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snow driving

As a major winter storm barrels through the region, road conditions are expected to deteriorate quickly. Slushy snow and ice could make for slick, dangerous roads. High snow rates along with gusty winds could lower driving visibility significantly.  Of course, the Red Cross recommends staying off the roads during hazardous winter weather. However, if travel is necessary, the American Red Cross recommends making safety a priority. Having an automobile preparedness kit in your vehicle at all times will not only come in handy but will also keep you safe in case you experience trouble on the roads.

  • Flashlight with extra batteries
  • Cell Phone Car Charger
  • Blanket and/or emergency Mylar blanket
  • Fleece Hat, Gloves, Scarf
  • Flares
  • Folding Shovel
  • Sand or Cat Litter
  • Ice Scraper and Snow Brush
  • First-Aid Kit
  • Small battery-operated radio
  • Emergency contact card with names and phone numbers
  • Extra prescription medications
  • Bottled Water
  • High protein snacks
  • Maps
  • Whistle
  • An automobile first-aid zip kit.This kit contains an assortment of bandages, gauze, antiseptic, insect relief pads, sunscreen and sanitizer. Cost is $10.00.
  • Personal Safety Emergency Pack. This kit contains emergency blanket, drinking water, emergency poncho, light stick, whistle, mini first-aid kit and mask. Cost is $11.00

Both kits are affordably priced and can be easily kept in a vehicle’s glove box.

If driving is unavoidable, safety should be your number one priority. Make sure your vehicle has plenty of gas and pay attention to the weather forecast for your travel route and destination. Buckle up, be alert and drive slowly with caution. In the event that your vehicle becomes disabled, keep the car running, make sure the exhaust pipe is clear and leave the window open a crack until help arrives.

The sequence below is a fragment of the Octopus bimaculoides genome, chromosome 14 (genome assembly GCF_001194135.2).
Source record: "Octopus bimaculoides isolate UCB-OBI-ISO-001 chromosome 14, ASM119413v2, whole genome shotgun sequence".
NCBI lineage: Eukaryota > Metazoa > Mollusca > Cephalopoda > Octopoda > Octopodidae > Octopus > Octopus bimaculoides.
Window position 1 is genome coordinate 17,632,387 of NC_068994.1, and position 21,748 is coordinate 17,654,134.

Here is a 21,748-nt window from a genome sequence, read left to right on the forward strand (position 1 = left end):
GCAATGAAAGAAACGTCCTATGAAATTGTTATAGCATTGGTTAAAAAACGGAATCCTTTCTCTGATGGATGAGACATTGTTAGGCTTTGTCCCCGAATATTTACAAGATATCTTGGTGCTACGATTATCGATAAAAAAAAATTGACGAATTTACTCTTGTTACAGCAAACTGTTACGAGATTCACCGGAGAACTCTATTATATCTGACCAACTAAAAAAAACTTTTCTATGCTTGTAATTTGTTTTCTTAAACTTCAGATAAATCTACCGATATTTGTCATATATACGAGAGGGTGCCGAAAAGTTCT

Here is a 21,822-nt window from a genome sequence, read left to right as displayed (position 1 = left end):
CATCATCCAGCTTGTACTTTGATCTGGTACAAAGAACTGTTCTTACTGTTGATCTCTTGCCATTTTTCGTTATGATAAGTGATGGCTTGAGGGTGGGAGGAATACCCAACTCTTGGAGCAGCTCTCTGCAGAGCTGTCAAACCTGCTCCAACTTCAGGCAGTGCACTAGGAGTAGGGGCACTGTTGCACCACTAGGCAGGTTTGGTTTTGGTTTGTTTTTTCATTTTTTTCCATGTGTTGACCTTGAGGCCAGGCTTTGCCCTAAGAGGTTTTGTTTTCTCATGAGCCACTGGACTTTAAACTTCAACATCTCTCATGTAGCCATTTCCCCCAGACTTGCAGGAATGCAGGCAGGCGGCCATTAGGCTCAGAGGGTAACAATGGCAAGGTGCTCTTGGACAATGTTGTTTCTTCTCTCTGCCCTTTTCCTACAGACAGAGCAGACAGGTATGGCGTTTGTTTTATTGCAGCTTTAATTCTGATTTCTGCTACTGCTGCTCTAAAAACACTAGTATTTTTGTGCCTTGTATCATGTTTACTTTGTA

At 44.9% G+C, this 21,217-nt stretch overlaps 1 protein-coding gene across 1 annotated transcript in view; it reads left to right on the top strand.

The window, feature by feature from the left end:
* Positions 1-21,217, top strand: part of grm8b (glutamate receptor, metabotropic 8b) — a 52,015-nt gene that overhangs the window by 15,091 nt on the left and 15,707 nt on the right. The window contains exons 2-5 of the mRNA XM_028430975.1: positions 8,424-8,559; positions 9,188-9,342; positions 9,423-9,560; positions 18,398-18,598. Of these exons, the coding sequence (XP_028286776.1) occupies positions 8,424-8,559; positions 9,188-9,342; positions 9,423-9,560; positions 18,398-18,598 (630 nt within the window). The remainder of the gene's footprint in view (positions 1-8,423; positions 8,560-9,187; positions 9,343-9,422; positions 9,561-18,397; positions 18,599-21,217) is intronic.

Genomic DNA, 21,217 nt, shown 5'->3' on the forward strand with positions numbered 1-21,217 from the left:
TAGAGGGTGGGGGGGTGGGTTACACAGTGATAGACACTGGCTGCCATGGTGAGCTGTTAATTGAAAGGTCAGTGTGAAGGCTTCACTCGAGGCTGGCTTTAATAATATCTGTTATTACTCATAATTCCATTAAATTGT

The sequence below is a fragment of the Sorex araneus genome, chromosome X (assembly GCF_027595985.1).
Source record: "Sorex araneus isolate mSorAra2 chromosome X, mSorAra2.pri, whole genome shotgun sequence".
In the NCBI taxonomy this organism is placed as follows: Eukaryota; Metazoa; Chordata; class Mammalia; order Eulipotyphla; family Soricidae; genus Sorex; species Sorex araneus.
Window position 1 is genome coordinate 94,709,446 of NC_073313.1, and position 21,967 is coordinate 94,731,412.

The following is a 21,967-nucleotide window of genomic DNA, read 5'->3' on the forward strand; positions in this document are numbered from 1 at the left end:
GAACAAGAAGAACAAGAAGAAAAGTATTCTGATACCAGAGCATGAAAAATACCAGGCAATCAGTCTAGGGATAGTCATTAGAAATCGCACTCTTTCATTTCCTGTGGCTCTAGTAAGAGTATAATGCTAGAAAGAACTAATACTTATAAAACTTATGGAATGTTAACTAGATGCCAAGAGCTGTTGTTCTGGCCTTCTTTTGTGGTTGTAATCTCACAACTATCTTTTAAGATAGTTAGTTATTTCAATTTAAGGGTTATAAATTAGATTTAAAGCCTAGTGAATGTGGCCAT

• Fill the vehicle’s gas tank and clean the lights and windows to help you see.
  • Pay attention to the weather forecast. Before you leave, let someone know where you are going, the route you plan to take, and when you expect to get there. If your car gets stuck, help can be sent along your predetermined route.
  • If you have to drive, make sure everyone has their seat belts on and give your full attention to the road. Avoid distractions such as cell phones.
  • Don’t follow other vehicles too closely. Sudden stops are difficult on snowy roadways.
  • Don’t use cruise control when driving in winter weather.
  • Don’t pass snow plows.
  • Know that ramps, bridges and overpasses will freeze before roadways.

If you become stuck in the snow or icy conditions:

  • Stay with the car. Do not try to walk to safety.
  • Tie a brightly colored cloth (preferably red) to the antenna for rescuers to see.
  • Don’t run your engine and heater constantly to help avoid running out of gas. Don’t use things like lights or the radio without the engine running so the battery doesn’t conk out.
  • If you can, move your vehicle off the roadway. Stay with it – don’t abandon it. If you have to get out of your vehicle, use the side away from traffic.
  • Start the car and use the heater for about 10 minutes every hour. Keep the exhaust pipe clear so fumes won’t back up in the car.
  • Leave the overhead light on when the engine is running to help rescuers see the vehicle.
  • Keep one window slightly open – away from the blowing wind – to let in air.

NWS Snow

The National Weather Service has issued a Winter Storm Warning for parts of Eastern PA through Thursday morning as a major coastal storm is forecast to produce significant impacts: heavy/wet snow, gusty winds, power outages, ice and hazardous travel.

WINTER SAFETY TIPS

The Red Cross has steps people should follow to stay safe during severe winter weather:

  • Wear layers of clothing, a hat, mittens and waterproof, insulated boots.
  • Be careful when tackling strenuous tasks like shoveling snow in cold temperatures.
  • Check on your neighbors, especially elderly people living alone, people with disabilities and children.
  • Bring pets indoors. If they can’t come inside, make sure they have enough shelter to keep them warm and that they can get to unfrozen water.
  • Watch for hypothermia and frostbite. Hypothermia symptoms include confusion, dizziness, exhaustion and severe shivering. Frostbite symptoms include numbness, flushed gray, white, blue or yellow skin discoloration, numbness, or waxy feeling skin.

WINTER TRAVEL SAFETY

Stay off the road if possible during severe weather. If you have to drive in winter weather, follow these tips: